The Real Decoy
The Real Decoy


Ultimate Hunter Decoys

There is a new twist to the Ultimate Hunter's remote-controlled decoys. Now, instead of operating a single decoy at a time, waterfowlers have the option of adding multiple decoys to this system. This revamped device allows the operator to "swim" up to four decoys at one time with a single remote-control unit. Battery powered, these decoys simulate live-duck movement and have an operating range of up to 30 yards. Mallard, wood duck, pintail, and wigeon decoys are now available. ambushlures.com

Ultimate Hunter Decoy
Ultimate Hunter


Decoy Boss System

Controlling several motorized decoys at the same time has never been an easy task. At least not until the Decoy Boss came to market. Four models are available, all operating off a single power source. Each unit is rigged to control the speed, motion time, and on and off functions of several motorized decoys simultaneously. The largest unit is a six-channel panel capable of controlling up to 24 devices. This system is best for permanent blind setups. thedecoyboss.com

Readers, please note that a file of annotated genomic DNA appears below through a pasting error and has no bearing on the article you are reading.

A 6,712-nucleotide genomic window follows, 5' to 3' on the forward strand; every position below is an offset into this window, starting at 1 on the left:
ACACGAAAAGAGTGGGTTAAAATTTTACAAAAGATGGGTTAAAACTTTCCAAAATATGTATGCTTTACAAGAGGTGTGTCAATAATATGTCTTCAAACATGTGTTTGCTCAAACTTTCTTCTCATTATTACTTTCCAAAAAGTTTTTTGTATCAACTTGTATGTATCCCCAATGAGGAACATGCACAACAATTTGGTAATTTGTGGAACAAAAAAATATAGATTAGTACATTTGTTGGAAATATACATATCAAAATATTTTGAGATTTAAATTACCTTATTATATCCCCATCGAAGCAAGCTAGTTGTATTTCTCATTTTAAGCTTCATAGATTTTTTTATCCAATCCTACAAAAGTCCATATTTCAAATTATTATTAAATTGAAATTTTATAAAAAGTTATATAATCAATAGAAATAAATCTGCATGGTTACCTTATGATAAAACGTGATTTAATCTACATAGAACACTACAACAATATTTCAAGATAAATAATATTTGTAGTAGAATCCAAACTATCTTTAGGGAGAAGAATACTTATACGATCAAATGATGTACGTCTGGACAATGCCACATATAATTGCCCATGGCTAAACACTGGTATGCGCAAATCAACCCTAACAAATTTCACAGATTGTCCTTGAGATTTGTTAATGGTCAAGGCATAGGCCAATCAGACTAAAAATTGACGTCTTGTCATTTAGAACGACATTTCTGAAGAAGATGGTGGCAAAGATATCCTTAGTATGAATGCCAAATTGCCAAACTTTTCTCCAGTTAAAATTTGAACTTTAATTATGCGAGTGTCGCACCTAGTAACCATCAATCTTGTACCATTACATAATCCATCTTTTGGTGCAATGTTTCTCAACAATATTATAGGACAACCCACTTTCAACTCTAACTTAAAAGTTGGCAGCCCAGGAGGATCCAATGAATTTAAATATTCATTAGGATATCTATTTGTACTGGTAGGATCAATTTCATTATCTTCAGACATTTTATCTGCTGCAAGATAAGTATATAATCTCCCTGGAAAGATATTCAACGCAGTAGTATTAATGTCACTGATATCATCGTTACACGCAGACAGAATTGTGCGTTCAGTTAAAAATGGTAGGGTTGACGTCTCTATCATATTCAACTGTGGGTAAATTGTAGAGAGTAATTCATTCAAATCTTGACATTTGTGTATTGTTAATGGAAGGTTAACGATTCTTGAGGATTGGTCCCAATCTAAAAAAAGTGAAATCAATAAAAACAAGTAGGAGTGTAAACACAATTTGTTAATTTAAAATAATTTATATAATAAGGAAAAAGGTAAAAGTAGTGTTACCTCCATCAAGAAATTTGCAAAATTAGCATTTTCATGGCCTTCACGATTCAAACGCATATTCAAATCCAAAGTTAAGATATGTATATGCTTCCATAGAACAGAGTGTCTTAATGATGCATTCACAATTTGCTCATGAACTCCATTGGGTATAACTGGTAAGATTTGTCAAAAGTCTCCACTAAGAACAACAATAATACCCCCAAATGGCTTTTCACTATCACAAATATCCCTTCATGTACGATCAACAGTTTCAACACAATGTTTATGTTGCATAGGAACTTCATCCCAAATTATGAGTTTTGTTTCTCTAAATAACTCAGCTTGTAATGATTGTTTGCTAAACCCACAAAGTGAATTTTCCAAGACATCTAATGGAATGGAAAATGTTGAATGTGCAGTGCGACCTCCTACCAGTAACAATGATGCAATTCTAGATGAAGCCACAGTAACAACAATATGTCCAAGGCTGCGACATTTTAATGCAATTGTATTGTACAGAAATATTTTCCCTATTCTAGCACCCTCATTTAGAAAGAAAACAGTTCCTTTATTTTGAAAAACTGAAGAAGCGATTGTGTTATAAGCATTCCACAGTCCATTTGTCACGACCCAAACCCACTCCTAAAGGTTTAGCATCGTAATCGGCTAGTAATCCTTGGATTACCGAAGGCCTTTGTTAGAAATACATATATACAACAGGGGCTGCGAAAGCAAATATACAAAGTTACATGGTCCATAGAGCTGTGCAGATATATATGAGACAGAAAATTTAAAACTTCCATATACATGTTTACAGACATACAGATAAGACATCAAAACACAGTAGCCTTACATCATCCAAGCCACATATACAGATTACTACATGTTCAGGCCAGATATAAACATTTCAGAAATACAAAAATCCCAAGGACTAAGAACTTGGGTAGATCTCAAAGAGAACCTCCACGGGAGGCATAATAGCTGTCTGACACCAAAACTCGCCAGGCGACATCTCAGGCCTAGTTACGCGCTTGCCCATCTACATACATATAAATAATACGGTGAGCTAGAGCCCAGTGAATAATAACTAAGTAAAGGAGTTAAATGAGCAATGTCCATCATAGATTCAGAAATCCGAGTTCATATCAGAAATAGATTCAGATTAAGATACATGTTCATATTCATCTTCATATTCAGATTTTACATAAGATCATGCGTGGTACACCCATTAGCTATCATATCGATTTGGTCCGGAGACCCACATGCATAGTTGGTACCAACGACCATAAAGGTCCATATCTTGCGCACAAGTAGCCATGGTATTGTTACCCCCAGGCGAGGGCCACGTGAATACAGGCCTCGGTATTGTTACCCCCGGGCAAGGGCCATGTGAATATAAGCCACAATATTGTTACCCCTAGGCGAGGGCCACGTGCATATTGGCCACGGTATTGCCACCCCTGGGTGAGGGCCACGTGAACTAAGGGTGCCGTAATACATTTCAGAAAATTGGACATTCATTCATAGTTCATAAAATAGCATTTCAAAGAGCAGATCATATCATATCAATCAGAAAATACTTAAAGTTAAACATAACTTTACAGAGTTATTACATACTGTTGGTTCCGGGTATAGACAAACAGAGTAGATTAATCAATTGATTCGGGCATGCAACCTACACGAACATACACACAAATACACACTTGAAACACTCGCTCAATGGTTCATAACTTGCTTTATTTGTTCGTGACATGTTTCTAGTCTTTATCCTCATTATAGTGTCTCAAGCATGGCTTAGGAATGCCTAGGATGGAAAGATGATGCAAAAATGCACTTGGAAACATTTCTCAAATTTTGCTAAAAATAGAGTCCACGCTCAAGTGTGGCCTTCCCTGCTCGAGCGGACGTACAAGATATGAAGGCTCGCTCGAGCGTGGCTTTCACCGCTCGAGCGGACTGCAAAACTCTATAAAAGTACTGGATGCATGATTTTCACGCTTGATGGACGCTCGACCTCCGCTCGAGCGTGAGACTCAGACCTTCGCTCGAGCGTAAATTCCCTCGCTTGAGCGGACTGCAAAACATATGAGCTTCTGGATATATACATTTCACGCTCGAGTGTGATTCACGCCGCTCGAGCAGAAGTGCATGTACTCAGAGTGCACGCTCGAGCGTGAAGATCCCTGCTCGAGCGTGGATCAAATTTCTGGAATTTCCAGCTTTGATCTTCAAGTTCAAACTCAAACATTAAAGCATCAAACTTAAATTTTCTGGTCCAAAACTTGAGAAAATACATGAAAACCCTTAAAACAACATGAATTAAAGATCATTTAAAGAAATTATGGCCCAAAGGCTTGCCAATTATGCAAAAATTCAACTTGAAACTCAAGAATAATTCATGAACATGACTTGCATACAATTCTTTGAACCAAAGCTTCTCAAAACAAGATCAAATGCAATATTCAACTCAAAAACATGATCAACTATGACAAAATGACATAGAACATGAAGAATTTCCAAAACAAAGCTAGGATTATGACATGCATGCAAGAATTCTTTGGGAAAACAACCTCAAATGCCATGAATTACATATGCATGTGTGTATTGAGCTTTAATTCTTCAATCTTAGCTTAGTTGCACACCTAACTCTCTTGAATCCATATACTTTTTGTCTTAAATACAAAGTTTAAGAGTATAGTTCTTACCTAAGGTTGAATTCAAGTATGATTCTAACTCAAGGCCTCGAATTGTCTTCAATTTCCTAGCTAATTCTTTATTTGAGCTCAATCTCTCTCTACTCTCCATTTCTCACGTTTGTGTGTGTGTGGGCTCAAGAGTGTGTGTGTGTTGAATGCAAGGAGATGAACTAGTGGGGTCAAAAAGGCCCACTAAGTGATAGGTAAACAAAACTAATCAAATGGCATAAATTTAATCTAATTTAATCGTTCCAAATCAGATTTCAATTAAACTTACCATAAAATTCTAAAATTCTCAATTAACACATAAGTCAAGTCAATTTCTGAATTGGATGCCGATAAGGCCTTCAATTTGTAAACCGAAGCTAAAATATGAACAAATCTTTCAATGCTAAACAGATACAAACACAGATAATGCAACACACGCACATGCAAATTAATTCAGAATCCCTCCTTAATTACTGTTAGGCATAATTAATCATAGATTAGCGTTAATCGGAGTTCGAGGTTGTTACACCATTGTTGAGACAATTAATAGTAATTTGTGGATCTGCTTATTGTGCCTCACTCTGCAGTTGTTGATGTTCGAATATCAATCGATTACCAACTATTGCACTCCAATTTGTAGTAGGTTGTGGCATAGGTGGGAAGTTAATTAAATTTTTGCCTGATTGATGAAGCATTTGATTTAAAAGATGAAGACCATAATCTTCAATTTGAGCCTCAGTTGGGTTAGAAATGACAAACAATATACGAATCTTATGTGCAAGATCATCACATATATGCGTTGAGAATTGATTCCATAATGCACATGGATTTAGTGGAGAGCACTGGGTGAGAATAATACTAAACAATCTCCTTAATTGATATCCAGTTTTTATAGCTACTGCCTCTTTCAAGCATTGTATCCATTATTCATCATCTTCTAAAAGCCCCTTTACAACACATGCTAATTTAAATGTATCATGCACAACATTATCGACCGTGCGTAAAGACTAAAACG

Decoy Boss System
Decoy Boss System

Super Wonderduck Tornado

The Super Wonderduck Tornado was designed to create a variety of movement to pull ducks from great distances. This decoy's body moves erratically and rotates completely around every couple seconds, the rate of spin depending on the operator's adjustments. Feet thrash the water to put even more waves in your spread. The Super Wonderduck Tornado, which runs up to 25 hours on two D-cell batteries, is available in mallard drake, mallard hen, and pintail drake models. A weedless attachment can be ordered separately. wonderduck.com